The Power of Color
The focus of this Flower School How-To video is on color theory. Leanne creates five separate, but identical bouquets in an extended analogous color harmony then places the bouquets in five vases of different colors, one complementary and two analogous plus the neutrals black and white. This is a wonderful demonstration of the power of color. Enjoy!
Welcome to the Flower School .com video library. I'm Leanne Kesler, director of the Floral Design Institute. Today, I'm here to share with you a small lesson on color. Yes, we'll do design, but the focus on color.
I chose a variety of things in an extended analogous color harmony. I started with the key color yellow and then worked across to orange, into red, doing a segment of the color wheel. I've got roses, Gerbera, spray rose, craspedia, safflower, and then of course following my own rule, three different foliages. I have ruscus, leather fern, and salal.
To begin, the flowers are fully hydrated. I've already processed them, removed foliage, cleaned them up, make sure that they're ready to roll. I'm just preparing each item. When I'm doing a hand tie, which is what this is going to be, I lay things out so that I can see what I have. So I've got spray roses, I've got regular roses, and I've got craspedia, gerbera daisy, safflower, and I just lay it all out. Thorns have been removed, everything is ready. Then I take my foliage. I have one stem of leather fern that I broke apart so that it's two pieces. I have one stem of ruscus, just setting it in, pulling it all together in my hand. Then I have two bits of salal. You can see, I just cluster it in my hand to start the bouquet. Then I can spiral and add my blooms, a yellow spray rose, turning it. An orange rose, turning. Thinking about what I might want in the center. That could be the craspedia. Coming a little taller, sliding it in, then turning again, giving a tug up. Maybe the gerbera daisy towards the center. Another rose, turning it. A spray rose. Each time, I turn it and slide in. Now, if you want instruction on doing the hand tie, there's so many online at Flower School.com. This I'm putting together very rapidly because we're really talking color today, not the bouquet.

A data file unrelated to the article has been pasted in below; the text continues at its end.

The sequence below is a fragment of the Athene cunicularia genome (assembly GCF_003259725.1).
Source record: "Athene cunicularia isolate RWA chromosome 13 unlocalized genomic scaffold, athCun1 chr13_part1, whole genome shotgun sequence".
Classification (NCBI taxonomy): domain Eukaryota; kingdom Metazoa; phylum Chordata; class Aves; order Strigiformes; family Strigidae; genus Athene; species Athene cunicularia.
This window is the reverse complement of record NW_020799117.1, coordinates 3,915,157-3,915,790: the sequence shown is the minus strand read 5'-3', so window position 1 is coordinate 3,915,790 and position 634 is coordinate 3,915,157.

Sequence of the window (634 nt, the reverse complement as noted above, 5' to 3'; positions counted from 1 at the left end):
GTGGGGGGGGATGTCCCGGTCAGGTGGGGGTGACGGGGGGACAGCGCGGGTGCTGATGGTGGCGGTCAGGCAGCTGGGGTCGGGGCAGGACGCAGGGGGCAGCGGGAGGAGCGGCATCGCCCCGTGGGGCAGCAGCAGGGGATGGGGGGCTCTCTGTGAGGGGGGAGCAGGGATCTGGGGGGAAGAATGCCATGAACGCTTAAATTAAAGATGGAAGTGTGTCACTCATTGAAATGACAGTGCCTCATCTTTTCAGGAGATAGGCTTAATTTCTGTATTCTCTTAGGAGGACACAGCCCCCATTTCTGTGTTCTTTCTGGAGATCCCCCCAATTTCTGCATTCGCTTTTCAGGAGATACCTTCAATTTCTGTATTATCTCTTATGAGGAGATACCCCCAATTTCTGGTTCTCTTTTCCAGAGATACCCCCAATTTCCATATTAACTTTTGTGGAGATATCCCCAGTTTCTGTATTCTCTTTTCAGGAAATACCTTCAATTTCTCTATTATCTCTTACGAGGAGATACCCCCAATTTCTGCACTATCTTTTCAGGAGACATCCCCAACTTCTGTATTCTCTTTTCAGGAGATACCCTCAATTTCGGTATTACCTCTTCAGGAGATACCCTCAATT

As you can see, everything is just clustered in my hand. I go ahead and finish by adding the rest of the safflower. Turning, turning, making sure that I have flowers where I want them to be, the reds, the yellows, the oranges. Then when I'm happy with it, I decide which vase, which I'm going to use this little green vase. I thought that was kind of lovely and giving it a cut. Notice I'm not even binding it off or tying it. I made it as a hand tie, but then I'm just going to vase it. So I cut the stems down, again imagining how tall I want it. Then just nestle it right in. The green becomes an accent to the analogous color harmony.
Referring back to the color wheel, thinking of the extended analogous, the yellow into the orange, over to the red. The green being the complement of red really becomes just an accent. The focus is on the analogous of the flowers. But what happens if we adjust the color of the vase? This is where you can expand upon the unity of your design, add visual value. What if we put it into orange so it pulled the orange from the flowers on down, creating a longer line to the design? What if we added it with yellow? You can see picking up the yellow of the craspedia, pulling it all the way down. Totally different. What if you went to a neutral, a non-color using black or white? Again, a totally and complete different look to an analogous design.
Each of these designs were created in the same way. A hand tie, cut, and drop in the vase. The recipe, identical, one stem of leather, one stem of salal, and one stem of ruscus. Then I went to three roses, three spray roses, and three craspedia. Lastly, there's one gerbera and one stem of safflower. You can see, they all look beautiful no matter which color the vessel.
The power of color. It makes such a difference in every design. Which one is your favorite? Do you like carrying on the orange? Do you like the drama of black and white? Which one piques your interest? The power of color makes you like, dislike, buy or not buy.
You'll find more creative inspiration and lots more information on our website at Flower School .com. Of course, we do advanced color theory in all of our classes, so join us for Flower School. If you have questions, feel free to reach out. You can reach us at the website, or pick up the telephone at (503) 223-8089. Now it's your turn. Get out the color wheel, think about your color harmony, and create a design. Be sure to post it on social media and tag Floral Design Institute. That way we all can see what you do as you do something you love.